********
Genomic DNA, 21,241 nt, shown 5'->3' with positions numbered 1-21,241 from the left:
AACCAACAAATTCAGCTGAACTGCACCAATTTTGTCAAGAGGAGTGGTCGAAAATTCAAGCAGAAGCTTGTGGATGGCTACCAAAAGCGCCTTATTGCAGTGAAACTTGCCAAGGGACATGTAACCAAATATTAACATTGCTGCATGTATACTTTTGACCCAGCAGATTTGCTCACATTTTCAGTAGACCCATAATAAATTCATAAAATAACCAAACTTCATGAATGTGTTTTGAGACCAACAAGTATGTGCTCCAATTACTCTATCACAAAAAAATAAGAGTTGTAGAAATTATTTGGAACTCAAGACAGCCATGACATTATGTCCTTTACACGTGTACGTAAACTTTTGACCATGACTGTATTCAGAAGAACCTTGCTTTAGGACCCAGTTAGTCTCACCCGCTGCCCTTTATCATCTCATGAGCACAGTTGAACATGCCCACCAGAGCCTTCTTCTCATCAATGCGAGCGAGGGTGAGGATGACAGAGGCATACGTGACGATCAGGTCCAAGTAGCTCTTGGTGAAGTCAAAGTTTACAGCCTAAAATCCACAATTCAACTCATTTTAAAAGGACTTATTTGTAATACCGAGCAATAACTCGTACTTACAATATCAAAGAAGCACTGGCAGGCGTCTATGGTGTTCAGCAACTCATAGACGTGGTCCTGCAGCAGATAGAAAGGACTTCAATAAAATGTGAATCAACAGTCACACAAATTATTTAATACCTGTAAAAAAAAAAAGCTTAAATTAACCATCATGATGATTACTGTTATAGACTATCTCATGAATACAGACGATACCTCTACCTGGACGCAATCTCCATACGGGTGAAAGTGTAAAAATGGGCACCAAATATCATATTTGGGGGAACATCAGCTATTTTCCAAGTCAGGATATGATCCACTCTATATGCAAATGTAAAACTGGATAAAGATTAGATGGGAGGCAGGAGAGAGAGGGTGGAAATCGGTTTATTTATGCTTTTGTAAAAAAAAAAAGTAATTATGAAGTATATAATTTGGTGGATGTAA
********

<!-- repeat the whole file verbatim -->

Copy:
Genomic DNA, 21,241 nt, shown 5'->3' with positions numbered 1-21,241 from the left:
AACCAACAAATTCAGCTGAACTGCACCAATTTTGTCAAGAGGAGTGGTCGAAAATTCAAGCAGAAGCTTGTGGATGGCTACCAAAAGCGCCTTATTGCAGTGAAACTTGCCAAGGGACATGTAACCAAATATTAACATTGCTGCATGTATACTTTTGACCCAGCAGATTTGCTCACATTTTCAGTAGACCCATAATAAATTCATAAAATAACCAAACTTCATGAATGTGTTTTGAGACCAACAAGTATGTGCTCCAATTACTCTATCACAAAAAAATAAGAGTTGTAGAAATTATTTGGAACTCAAGACAGCCATGACATTATGTCCTTTACACGTGTACGTAAACTTTTGACCATGACTGTATTCAGAAGAACCTTGCTTTAGGACCCAGTTAGTCTCACCCGCTGCCCTTTATCATCTCATGAGCACAGTTGAACATGCCCACCAGAGCCTTCTTCTCATCAATGCGAGCGAGGGTGAGGATGACAGAGGCATACGTGACGATCAGGTCCAAGTAGCTCTTGGTGAAGTCAAAGTTTACAGCCTAAAATCCACAATTCAACTCATTTTAAAAGGACTTATTTGTAATACCGAGCAATAACTCGTACTTACAATATCAAAGAAGCACTGGCAGGCGTCTATGGTGTTCAGCAACTCATAGACGTGGTCCTGCAGCAGATAGAAAGGACTTCAATAAAATGTGAATCAACAGTCACACAAATTATTTAATACCTGTAAAAAAAAAAAGCTTAAATTAACCATCATGATGATTACTGTTATAGACTATCTCATGAATACAGACGATACCTCTACCTGGACGCAATCTCCATACGGGTGAAAGTGTAAAAATGGGCACCAAATATCATATTTGGGGGAACATCAGCTATTTTCCAAGTCAGGATATGATCCACTCTATATGCAAATGTAAAACTGGATAAAGATTAGATGGGAGGCAGGAGAGAGAGGGTGGAAATCGGTTTATTTATGCTTTTGTAAAAAAAAAAAGTAATTATGAAGTATATAATTTGGTGGATGTAA